Some final notes: Celebrated South Shore Symphony music director bids farewell


It’s the end of era. The South Shore Symphony’s distinguished music director and conductor Scott Jackson Wiley will pass on his baton after the orchestra’s performance at St. Agnes Cathedral in Rockville Centre on Sunday.

The annual concert at the majestic church is a fitting finale to Wiley’s 25-year tenure. The full orchestra — all 80 musicians — demonstrate the breadth and depth of their musicianship performing Mahler’s Symphony No. 2, “Resurrection.” The Diocesan Choir with guest soloists — along with organist Michael Bauer, director of music at St. Agnes — also participate. The vast work, lasting nearly 90 minutes, commands a complete orchestra, with extra brass, choir, soprano and contralto soloists.

“This is the third time in 25 years that we’ve played it,” says principal cellist Wayne Lipton, who is delighted the orchestra has another opportunity to perform Mahler’s masterpiece with Wiley at the podium.

“It’s an overwhelming experience with the sound of so many musicians. The music is just incredible,” he says. “It’s a very dramatic piece. Each time we do it, the audience jumps to their feet at the end.”

He expects a similar reaction yet again.

“The organ in the last movement is very powerful. Plus, we have a huge amount of brass, five trumpets and 11 or 12 French horns. So that’s a lot of firepower, plus two harps and the organ. You add it all together and it’s a powerful statement. If I were going out as a conductor, this is the piece I’d want to conduct. We’re so pleased to play it as his swan song.”

From their roots in the Five Towns back in 1983, the South Shore Symphony has grown and flourished as a regional orchestra of note. For much of that time, Lipton — as the orchestra’s president since 1991 — and Wiley, who came on board in 1997, have been a forceful presence in guiding the orchestra through its many phases of growth.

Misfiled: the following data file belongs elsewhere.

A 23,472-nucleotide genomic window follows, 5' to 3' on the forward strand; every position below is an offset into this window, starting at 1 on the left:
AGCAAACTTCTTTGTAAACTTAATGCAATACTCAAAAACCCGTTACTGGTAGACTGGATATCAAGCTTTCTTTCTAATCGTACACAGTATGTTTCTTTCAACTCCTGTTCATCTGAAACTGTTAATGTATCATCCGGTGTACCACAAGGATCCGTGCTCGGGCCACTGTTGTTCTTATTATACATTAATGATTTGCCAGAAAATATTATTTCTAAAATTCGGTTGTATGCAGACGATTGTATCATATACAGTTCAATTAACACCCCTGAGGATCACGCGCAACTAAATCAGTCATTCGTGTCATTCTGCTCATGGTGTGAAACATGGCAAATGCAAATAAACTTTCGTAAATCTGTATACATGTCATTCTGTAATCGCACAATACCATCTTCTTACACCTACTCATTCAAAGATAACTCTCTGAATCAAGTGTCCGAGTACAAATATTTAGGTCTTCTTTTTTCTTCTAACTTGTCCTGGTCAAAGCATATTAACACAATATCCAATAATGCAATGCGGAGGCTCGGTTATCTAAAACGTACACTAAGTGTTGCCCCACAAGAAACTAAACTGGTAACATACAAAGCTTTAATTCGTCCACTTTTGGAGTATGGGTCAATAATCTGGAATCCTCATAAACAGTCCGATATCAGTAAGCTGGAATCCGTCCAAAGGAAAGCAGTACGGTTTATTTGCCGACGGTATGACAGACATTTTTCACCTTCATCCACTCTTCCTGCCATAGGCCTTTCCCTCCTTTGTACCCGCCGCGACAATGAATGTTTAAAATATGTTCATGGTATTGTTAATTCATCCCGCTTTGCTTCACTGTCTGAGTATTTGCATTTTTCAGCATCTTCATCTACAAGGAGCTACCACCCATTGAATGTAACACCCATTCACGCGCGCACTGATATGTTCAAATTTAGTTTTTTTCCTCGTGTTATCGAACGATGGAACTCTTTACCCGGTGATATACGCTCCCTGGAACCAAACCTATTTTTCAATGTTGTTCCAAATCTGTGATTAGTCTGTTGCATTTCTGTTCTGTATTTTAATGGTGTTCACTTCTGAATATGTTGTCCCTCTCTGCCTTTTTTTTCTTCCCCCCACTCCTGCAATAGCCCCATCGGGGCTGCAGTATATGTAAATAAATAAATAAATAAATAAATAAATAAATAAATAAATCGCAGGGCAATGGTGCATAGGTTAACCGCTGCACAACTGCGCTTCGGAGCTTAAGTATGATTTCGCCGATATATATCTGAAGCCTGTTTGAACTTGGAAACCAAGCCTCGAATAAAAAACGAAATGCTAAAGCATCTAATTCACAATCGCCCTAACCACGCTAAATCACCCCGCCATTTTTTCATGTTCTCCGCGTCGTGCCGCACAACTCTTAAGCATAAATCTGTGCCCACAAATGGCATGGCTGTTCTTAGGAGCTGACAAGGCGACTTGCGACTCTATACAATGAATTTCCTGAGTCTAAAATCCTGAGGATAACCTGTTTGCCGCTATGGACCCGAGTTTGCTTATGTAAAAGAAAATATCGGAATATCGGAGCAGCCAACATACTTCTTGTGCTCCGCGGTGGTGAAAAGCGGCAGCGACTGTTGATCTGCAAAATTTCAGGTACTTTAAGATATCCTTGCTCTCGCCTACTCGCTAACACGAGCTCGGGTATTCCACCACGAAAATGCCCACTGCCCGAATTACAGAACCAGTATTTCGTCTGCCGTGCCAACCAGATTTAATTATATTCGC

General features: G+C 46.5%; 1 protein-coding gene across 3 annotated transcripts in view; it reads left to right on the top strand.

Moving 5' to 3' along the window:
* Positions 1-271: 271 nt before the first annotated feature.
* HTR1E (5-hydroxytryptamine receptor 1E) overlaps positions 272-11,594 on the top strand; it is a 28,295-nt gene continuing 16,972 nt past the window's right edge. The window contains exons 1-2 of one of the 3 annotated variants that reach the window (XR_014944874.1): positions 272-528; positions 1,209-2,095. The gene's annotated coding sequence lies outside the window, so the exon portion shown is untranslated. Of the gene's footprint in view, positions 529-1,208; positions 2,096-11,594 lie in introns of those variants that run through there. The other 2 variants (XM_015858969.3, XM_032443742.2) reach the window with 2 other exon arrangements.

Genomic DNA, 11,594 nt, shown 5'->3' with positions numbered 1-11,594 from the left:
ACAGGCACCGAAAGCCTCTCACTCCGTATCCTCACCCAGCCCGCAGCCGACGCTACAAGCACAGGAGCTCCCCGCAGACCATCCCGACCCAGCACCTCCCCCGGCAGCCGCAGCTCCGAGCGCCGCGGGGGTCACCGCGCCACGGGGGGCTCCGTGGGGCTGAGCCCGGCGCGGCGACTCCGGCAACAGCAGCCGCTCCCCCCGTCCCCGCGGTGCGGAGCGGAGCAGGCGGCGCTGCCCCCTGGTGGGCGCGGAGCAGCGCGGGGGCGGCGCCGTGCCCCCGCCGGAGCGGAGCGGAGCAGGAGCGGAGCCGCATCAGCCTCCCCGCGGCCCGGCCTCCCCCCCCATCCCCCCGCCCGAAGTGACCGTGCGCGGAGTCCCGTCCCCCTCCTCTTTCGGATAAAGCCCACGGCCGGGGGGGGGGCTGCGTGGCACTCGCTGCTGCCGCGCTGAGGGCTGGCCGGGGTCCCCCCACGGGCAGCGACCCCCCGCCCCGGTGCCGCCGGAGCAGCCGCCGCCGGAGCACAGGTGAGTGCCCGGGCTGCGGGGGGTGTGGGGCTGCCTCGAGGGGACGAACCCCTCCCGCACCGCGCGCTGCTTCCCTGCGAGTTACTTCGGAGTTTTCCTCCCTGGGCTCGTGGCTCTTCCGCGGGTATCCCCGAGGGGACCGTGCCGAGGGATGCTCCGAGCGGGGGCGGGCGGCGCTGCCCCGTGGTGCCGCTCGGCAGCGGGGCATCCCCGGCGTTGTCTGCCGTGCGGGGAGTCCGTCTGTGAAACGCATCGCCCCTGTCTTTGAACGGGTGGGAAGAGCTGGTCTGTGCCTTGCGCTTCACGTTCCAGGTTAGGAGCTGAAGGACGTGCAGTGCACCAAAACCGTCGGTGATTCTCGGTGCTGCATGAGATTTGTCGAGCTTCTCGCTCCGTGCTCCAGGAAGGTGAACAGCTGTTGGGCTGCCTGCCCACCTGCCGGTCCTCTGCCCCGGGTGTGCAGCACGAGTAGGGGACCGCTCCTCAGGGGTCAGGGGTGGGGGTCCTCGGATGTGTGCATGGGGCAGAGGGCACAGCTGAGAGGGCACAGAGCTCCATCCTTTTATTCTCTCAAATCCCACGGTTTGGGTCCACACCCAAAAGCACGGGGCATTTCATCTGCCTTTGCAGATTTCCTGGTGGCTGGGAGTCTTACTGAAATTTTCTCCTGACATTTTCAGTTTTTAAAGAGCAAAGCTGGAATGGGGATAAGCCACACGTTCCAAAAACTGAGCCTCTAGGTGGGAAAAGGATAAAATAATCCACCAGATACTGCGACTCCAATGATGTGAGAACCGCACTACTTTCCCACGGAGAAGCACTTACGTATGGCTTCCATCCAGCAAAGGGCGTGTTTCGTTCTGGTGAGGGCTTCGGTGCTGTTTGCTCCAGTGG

“When Scott arrived, we were playing at South Shore Middle School. Since then, we’ve grown exponentially,” Lipton says. “For me, I’ve learned the orchestral repertoire as principal cellist. He took his time with us and challenged us. One of his greatest attributes is as a teacher.” (Wiley taught at Mannes College and as a diction coach in Italian, French, Spanish and Catalan, among his other roles).

The orchestra’s move to the then-newly opened Madison Theatre on the Molloy University campus in 2012 brought Wiley and his orchestra to greater prominence. New collaborations included a yearly performance of “The Nutcracker” with local dance company, Leggz Ltd. Dance. There was also opera and musical productions with University’s CAP21 theatre arts students, and special guests.

“It’s been a long and successful trip with Scott,” Lipton adds. “I’m thrilled to have been a part of his life all these years.”

As for Wiley, an accomplished French hornist who also plays the violin, the piano, and the flamenco guitar, it’s a time of transition. But not certainly not “retirement,” in the traditional sense.

  “I’m proud to have been the music director of the South Shore Symphony for these past 25 years and to be named its Conductor Laureate,” Wiley says. “It’s been immensely rewarding to have worked in close collaboration with Wayne Lipton, an important leader in the community. Through the orchestra’s residency at the Madison Theatre and under its director Angelo Fraboni, we have established an enduring bond with Molloy University, and have forged extraordinary musical partnerships.

“I am also proud as well to have founded and directed Long Island Lyric Opera, under the sponsorship of Marty Bevilaqua, and to have brought operatic masterpieces by Mozart, Bizet and Puccini to the Madison Theatre. A home for all serious orchestral musicians, I am particularly pleased that the South Shore Symphony continues to draw an ever-increasing number of its players from the ranks of the gifted and dedicated music teachers of Long Island, who are the true stewards of music in the community.

“I’m honored to pass the baton to maestro Adam Glaser, of Hofstra University and the Juilliard School, and I look forward greatly to following the orchestra under his leadership.”

Wiley will remain active as music director of the Centre Symphony Orchestra in Manhattan and as a guest conductor. He will also continue as a conducting teacher and coach, and with his own studies.

His musical journey continues, as it surely does for the South Shore Symphony. “It’s been a wonderful year,” Lipton adds. “This the best orchestra we’ve ever had and a nice way to end our run with Scott. We’re a wonderful family of people creating together and there’s much more to come.”